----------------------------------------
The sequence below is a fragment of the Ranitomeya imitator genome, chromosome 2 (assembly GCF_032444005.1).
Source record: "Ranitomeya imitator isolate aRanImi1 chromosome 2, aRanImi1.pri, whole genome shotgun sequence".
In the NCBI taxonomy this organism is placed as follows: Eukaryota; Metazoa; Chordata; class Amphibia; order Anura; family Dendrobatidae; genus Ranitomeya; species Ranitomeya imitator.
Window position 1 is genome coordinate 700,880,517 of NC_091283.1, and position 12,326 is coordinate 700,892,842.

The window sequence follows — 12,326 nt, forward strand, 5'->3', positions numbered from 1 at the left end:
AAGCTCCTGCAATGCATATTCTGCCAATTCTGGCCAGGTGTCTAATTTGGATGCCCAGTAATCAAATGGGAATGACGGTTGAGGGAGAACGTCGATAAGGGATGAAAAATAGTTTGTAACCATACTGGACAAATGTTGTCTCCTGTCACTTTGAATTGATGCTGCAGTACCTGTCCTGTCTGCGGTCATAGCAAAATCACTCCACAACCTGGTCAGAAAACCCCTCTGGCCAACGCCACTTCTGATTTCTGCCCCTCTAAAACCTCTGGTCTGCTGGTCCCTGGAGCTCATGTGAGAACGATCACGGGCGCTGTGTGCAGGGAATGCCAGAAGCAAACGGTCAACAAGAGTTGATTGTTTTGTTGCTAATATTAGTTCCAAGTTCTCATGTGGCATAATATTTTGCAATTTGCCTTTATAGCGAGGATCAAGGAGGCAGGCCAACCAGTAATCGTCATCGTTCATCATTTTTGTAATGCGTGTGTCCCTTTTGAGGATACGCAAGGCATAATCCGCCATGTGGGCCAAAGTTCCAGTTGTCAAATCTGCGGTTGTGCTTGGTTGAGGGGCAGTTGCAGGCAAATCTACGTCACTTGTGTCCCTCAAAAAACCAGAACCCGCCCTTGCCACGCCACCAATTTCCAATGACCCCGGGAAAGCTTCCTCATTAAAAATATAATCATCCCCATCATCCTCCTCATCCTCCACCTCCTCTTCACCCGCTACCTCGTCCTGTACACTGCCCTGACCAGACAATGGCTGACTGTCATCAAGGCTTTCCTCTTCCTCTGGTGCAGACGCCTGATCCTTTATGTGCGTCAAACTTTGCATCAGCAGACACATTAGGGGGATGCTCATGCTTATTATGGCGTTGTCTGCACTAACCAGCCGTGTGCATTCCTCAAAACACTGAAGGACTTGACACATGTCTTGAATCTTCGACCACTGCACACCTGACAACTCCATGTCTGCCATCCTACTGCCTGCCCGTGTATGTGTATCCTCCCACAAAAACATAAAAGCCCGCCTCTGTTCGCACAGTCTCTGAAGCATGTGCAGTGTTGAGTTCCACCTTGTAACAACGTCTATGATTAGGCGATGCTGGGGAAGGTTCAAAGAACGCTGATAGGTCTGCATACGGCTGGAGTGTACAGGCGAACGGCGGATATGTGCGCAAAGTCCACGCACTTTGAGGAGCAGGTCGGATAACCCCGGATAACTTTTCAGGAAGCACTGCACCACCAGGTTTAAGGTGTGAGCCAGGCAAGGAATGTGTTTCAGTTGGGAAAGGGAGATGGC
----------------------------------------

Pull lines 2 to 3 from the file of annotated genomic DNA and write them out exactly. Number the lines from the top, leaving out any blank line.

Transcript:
Source record: "Ranitomeya imitator isolate aRanImi1 chromosome 2, aRanImi1.pri, whole genome shotgun sequence".
In the NCBI taxonomy this organism is placed as follows: Eukaryota; Metazoa; Chordata; class Amphibia; order Anura; family Dendrobatidae; genus Ranitomeya; species Ranitomeya imitator.